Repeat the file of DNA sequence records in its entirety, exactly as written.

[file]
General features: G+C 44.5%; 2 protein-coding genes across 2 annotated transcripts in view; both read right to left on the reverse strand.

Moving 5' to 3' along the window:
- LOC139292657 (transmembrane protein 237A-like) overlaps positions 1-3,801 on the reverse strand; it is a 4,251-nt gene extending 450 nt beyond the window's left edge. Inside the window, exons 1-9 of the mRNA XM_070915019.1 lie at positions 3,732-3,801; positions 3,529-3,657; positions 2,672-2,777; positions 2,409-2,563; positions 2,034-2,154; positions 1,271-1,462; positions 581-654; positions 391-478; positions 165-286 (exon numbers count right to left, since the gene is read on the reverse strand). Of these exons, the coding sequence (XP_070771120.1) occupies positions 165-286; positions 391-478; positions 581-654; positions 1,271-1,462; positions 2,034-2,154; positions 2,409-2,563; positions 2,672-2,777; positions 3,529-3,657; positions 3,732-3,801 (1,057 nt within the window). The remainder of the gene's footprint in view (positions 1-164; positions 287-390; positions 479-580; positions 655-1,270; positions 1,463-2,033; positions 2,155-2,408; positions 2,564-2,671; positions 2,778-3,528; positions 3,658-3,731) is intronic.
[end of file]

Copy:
General features: G+C 44.5%; 2 protein-coding genes across 2 annotated transcripts in view; both read right to left on the reverse strand.

Moving 5' to 3' along the window:
- LOC139292657 (transmembrane protein 237A-like) overlaps positions 1-3,801 on the reverse strand; it is a 4,251-nt gene extending 450 nt beyond the window's left edge. Inside the window, exons 1-9 of the mRNA XM_070915019.1 lie at positions 3,732-3,801; positions 3,529-3,657; positions 2,672-2,777; positions 2,409-2,563; positions 2,034-2,154; positions 1,271-1,462; positions 581-654; positions 391-478; positions 165-286 (exon numbers count right to left, since the gene is read on the reverse strand). Of these exons, the coding sequence (XP_070771120.1) occupies positions 165-286; positions 391-478; positions 581-654; positions 1,271-1,462; positions 2,034-2,154; positions 2,409-2,563; positions 2,672-2,777; positions 3,529-3,657; positions 3,732-3,801 (1,057 nt within the window). The remainder of the gene's footprint in view (positions 1-164; positions 287-390; positions 479-580; positions 655-1,270; positions 1,463-2,033; positions 2,155-2,408; positions 2,564-2,671; positions 2,778-3,528; positions 3,658-3,731) is intronic.